“From a young age I struggled with body image. I was larger than a lot of my friends, and built differently, and there’s nothing wrong with that, but when the media is telling you something different, and telling you who you are, and what your worth means, and how your weight relates to that, that’s hard to get past. Part of finding myself was learning to love my body and love who I am as a person.”
“I’m a triathlete that just happens to have autism. And I’m going to be awesome.
Most people don’t understand autism. If I can show people that someone with autism can be a successful triathlete, then it will motivate people.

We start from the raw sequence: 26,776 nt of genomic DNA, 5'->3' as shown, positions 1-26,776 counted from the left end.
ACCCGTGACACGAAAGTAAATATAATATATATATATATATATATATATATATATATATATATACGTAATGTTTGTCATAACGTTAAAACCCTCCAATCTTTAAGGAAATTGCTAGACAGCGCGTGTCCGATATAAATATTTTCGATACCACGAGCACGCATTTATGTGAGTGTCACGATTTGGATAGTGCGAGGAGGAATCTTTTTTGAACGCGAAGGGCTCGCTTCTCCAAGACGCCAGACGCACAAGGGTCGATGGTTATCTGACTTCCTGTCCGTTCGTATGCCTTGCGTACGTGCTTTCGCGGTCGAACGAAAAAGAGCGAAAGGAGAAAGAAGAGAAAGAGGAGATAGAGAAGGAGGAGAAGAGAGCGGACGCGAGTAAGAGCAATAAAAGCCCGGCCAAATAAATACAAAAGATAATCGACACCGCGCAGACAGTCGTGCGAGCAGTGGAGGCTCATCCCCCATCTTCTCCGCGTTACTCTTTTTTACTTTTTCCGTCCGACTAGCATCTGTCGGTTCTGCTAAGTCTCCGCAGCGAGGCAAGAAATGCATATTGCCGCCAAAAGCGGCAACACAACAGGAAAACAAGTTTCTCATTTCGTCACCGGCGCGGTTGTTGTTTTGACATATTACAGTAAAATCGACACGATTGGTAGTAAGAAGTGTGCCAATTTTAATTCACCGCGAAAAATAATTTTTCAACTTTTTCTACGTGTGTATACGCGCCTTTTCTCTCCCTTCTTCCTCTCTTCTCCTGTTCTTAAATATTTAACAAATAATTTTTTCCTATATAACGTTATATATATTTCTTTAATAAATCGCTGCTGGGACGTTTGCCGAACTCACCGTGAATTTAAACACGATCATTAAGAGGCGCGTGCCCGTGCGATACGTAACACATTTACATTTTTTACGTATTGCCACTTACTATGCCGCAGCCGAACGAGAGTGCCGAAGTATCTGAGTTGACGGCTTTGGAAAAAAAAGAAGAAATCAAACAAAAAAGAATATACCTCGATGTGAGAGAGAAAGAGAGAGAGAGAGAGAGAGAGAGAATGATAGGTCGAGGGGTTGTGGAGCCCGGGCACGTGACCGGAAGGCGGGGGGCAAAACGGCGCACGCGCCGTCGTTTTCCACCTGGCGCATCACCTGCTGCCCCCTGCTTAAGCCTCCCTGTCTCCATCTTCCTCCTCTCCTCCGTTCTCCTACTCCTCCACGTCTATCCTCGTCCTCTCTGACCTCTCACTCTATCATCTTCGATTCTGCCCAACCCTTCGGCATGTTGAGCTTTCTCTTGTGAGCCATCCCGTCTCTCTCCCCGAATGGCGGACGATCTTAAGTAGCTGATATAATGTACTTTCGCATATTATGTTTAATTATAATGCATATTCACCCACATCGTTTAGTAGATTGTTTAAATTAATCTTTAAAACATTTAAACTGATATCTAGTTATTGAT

Autism is an advantage. I am very focused, and I’m not easily distracted.
“I started running when I was 12. The coach kept asking me to come back, but my grandmother and my mother kept asking me not to go, because it’s not the girls’ thing – you just stay home and do housework. I thought ‘no, someone appreciates my ability, why don’t you let me go?’ I think that it’s my own decision that I need to keep going and need to run. “